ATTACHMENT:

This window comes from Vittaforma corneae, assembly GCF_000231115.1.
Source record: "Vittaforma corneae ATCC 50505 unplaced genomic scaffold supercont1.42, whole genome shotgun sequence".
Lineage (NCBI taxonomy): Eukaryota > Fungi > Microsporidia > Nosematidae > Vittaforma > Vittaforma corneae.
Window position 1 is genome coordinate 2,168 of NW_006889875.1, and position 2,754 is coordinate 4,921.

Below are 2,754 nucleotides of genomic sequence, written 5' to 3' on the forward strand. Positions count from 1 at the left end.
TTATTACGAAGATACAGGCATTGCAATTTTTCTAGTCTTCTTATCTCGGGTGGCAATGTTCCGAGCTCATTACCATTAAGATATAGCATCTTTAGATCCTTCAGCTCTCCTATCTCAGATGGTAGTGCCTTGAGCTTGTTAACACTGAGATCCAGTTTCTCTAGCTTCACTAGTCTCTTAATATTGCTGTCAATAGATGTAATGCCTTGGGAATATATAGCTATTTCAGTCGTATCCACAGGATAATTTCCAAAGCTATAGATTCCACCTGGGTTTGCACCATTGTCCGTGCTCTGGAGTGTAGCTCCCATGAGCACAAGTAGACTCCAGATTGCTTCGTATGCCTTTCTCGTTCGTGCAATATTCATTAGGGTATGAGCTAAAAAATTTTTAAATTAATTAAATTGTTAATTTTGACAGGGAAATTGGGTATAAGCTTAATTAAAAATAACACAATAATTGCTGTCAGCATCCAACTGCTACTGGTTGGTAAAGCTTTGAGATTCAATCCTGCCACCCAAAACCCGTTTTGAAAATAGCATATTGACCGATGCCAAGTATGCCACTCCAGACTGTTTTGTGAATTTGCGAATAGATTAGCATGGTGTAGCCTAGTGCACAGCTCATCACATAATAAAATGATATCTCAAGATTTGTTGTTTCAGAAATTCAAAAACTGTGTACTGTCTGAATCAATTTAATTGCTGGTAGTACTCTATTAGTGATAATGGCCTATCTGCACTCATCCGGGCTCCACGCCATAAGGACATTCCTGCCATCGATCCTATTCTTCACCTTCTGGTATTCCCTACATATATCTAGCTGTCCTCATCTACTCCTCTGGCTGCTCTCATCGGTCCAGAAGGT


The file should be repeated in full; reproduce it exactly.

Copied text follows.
This window comes from Vittaforma corneae, assembly GCF_000231115.1.
Source record: "Vittaforma corneae ATCC 50505 unplaced genomic scaffold supercont1.42, whole genome shotgun sequence".
Lineage (NCBI taxonomy): Eukaryota > Fungi > Microsporidia > Nosematidae > Vittaforma > Vittaforma corneae.
Window position 1 is genome coordinate 2,168 of NW_006889875.1, and position 2,754 is coordinate 4,921.

Below are 2,754 nucleotides of genomic sequence, written 5' to 3' on the forward strand. Positions count from 1 at the left end.
TTATTACGAAGATACAGGCATTGCAATTTTTCTAGTCTTCTTATCTCGGGTGGCAATGTTCCGAGCTCATTACCATTAAGATATAGCATCTTTAGATCCTTCAGCTCTCCTATCTCAGATGGTAGTGCCTTGAGCTTGTTAACACTGAGATCCAGTTTCTCTAGCTTCACTAGTCTCTTAATATTGCTGTCAATAGATGTAATGCCTTGGGAATATATAGCTATTTCAGTCGTATCCACAGGATAATTTCCAAAGCTATAGATTCCACCTGGGTTTGCACCATTGTCCGTGCTCTGGAGTGTAGCTCCCATGAGCACAAGTAGACTCCAGATTGCTTCGTATGCCTTTCTCGTTCGTGCAATATTCATTAGGGTATGAGCTAAAAAATTTTTAAATTAATTAAATTGTTAATTTTGACAGGGAAATTGGGTATAAGCTTAATTAAAAATAACACAATAATTGCTGTCAGCATCCAACTGCTACTGGTTGGTAAAGCTTTGAGATTCAATCCTGCCACCCAAAACCCGTTTTGAAAATAGCATATTGACCGATGCCAAGTATGCCACTCCAGACTGTTTTGTGAATTTGCGAATAGATTAGCATGGTGTAGCCTAGTGCACAGCTCATCACATAATAAAATGATATCTCAAGATTTGTTGTTTCAGAAATTCAAAAACTGTGTACTGTCTGAATCAATTTAATTGCTGGTAGTACTCTATTAGTGATAATGGCCTATCTGCACTCATCCGGGCTCCACGCCATAAGGACATTCCTGCCATCGATCCTATTCTTCACCTTCTGGTATTCCCTACATATATCTAGCTGTCCTCATCTACTCCTCTGGCTGCTCTCATCGGTCCAGAAGGT